I live in Malahide, Co Dublin, and have worked at Temple Street Children’s University Hospital for almost 10 years.
My research and clinical practice is mainly in the area of childhood obesity and I am director of the W8TOGO Healthy Lifestyles programme, a service that treats children and teenagers with clinical obesity, in conjunction with their families.
It has been running at the hospital since 2005. There are 200 children currently receiving treatment, who range in age from 18 months to 16 years, and we have 100 on the waiting list.
I am in the final year of a Health Research Board PhD Fellowship into childhood obesity and Monday is a pure research day for me.
The focus of the PhD is on using technology to improve the management of childhood obesity.
It includes a clinical trial of a smartphone app called Reactivate, to see whether children who are using the app are doing as well as those involved in face-to-face follow-up. The app allows users to monitor their eating, drinking, activity and sleeping patterns, as well as to set goals.
It’s a really interesting project and 70 teenagers are currently using it.
I get up at the reasonable hour of 8am. After breakfast, I check emails/post. I will also log in to the app and plan the education and content for users.
The rest of the day is spent writing chapters for my PhD, analysing data for various projects, preparing research papers, and so on. I try to take lunch at the same time each day and get outside for a walk or cycle.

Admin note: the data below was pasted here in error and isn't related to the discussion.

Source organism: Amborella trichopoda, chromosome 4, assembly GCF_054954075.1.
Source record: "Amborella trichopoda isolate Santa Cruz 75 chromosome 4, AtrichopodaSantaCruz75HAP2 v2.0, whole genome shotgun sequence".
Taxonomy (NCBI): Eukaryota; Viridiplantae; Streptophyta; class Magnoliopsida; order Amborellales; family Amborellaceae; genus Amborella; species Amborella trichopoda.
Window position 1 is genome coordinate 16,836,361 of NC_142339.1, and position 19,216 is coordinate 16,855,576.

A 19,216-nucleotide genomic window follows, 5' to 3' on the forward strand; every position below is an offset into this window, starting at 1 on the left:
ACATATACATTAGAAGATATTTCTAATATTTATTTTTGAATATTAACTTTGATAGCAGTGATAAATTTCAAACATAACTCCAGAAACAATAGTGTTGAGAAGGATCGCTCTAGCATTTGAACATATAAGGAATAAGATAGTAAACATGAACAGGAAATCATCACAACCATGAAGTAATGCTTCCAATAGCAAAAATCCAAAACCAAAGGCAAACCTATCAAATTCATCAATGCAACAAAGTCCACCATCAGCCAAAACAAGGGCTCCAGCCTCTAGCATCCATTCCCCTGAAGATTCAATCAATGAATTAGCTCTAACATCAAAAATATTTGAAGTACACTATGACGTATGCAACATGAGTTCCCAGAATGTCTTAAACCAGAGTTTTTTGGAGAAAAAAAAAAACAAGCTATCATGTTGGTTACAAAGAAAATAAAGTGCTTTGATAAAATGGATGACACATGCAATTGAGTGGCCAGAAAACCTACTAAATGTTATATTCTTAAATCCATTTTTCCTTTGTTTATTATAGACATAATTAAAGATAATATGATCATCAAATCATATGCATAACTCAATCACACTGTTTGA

Working from home has its drawbacks and one of those is getting sucked into my computer screen without being aware that it’s no longer lunchtime but now dinnertime.
This is our W82GO clinic day for new patients at Temple Street, so after my cycle to work, our multidisciplinary team meets before our first patients arrive at 9am.
I, or another member of the team (which includes a paediatrician, dietician, nurse and psychologist), meet and greet families as they arrive.
Many of them have travelled from around the country and the children and their parents are often anxious about coming to the hospital, so a friendly smile can really help to get everyone settled.
Sometimes the media coverage of childhood obesity is very unhelpful, and children and their parents can be discriminated against, so it is our job to put the family at ease and let them know our team is there to support them in every way we can.
Often the first reason parents will look for help is they might find it difficult to get a school uniform that fits. Otherwise the child could have problems at school with bullying or problems with breathing and pain.
About 11 per cent of the kids we see have been severely bullied and they don’t want to go to school. Self-harm is more prevalent in this group than we see in the general child population.
Parents may not be aware of the medical complications caused by weight and they are taken aback when they hear that the child’s cholesterol is up or that their blood pressure is high.